Through his collections of poems Timothy Steele has earned the reputation as a highly regarded poet who continue to work in meter. This volume brings together 35 new poems that extend the scope and deepen the spirit of his previous work. While always faithful to the richness and complexity of experience, the poems in The Color Wheel aim to be clear and accessible. They blend imaginistic detail and reflection and bring to contemporary subjects what Steele calls "the preservative virtues of formal care".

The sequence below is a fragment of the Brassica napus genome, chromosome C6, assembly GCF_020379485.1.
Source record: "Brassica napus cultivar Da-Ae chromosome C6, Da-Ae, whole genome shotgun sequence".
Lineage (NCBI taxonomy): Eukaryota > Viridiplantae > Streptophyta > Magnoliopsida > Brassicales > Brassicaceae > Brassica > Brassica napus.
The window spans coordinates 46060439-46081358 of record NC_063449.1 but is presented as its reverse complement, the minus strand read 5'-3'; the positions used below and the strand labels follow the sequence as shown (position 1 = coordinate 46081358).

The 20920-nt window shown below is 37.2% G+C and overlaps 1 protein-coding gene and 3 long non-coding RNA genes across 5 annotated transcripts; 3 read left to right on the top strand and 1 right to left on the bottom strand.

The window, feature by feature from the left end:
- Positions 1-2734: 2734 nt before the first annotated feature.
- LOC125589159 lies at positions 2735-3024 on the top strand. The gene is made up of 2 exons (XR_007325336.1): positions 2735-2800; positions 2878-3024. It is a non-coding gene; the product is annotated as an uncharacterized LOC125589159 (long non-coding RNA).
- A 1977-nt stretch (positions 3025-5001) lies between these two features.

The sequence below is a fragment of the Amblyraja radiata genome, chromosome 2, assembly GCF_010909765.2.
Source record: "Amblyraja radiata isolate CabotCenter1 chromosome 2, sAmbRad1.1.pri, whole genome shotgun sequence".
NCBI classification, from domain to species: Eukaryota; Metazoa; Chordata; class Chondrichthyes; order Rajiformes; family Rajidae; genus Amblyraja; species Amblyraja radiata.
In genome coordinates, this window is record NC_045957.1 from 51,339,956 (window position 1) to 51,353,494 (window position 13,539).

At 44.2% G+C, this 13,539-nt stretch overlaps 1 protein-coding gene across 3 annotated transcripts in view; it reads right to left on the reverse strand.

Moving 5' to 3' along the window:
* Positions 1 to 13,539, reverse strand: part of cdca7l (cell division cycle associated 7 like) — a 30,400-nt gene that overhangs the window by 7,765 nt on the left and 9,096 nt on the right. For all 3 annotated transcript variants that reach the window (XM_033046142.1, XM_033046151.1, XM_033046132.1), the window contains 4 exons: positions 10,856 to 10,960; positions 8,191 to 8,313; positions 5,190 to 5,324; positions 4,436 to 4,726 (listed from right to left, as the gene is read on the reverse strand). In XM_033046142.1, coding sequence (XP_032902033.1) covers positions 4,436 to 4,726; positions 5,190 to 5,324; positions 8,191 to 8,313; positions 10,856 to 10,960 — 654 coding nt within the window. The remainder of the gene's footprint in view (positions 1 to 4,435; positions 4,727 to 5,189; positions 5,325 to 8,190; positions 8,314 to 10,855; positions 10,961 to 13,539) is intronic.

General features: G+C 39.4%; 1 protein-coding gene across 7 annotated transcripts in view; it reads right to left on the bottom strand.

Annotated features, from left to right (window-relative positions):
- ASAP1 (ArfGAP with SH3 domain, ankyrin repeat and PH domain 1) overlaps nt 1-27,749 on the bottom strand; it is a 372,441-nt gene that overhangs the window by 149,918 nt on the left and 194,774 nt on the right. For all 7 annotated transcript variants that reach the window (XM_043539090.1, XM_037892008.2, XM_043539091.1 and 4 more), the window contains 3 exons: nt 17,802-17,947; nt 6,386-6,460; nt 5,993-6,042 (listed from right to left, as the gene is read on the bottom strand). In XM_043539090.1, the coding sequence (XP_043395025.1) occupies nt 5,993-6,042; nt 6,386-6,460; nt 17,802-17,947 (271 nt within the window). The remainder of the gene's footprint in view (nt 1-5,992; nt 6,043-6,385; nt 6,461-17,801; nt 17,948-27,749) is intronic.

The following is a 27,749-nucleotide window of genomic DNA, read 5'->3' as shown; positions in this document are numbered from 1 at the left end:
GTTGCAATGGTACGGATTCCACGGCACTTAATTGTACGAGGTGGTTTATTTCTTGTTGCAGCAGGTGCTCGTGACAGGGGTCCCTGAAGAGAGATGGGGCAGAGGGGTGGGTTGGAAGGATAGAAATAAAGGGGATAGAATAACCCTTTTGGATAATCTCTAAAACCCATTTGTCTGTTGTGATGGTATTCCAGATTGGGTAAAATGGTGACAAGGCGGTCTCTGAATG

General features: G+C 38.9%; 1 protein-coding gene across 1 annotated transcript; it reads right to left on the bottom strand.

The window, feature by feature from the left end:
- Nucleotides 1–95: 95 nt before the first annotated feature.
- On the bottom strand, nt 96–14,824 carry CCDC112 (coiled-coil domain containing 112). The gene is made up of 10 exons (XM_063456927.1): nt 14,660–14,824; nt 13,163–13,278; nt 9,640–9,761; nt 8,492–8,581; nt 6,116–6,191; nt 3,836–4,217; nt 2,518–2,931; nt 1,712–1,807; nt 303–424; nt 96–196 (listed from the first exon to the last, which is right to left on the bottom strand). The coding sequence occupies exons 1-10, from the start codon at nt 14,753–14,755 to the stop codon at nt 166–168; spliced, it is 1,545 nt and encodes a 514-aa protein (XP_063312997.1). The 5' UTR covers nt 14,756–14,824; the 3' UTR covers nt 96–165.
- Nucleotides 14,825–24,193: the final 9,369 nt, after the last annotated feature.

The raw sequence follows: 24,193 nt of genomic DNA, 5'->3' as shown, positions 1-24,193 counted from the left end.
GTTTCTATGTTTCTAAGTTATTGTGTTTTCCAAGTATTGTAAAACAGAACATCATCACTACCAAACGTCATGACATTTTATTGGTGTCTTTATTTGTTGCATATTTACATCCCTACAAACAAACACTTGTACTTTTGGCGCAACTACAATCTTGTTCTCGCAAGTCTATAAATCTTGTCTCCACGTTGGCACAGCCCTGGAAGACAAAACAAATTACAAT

In his third collection, Steele (Uncertainties and Rest) sounds a tone that is pleasantly reminiscent of the 18th-century: rational, clear and balanced. The tone accommodates a broad range of thought, play and form. Steele's natural sound here, effortlessly elaborated, is that of a hushed lyric with energy to spare. His decorum is flexibly contemporary, absorbing easily the jauntiness of Los Angeles in "Fae," and the regrets of a retired prizefighter in "Cory in April." Technically, Steele is superbly commanding, offering witty and subtle rhymes that lilt just slightly at the end of carefully metrical lines ("wind"/ "capuchinned"; "Merciful"/ "swell"; "his"/ "lettuces"). His technical esprit, in fact, is so impressive that one may be tempted to read the poems as abstracted formal expressions. But to do so would mean missing Steele's thematic range, from satirizing urge to wistfulness and a more profound consciousness of pain. He is also a deft portraitist (of women; of sea lions). The "moderating squeeze" of his aesthetic is both prudent and liberating. * Publishers Weekly *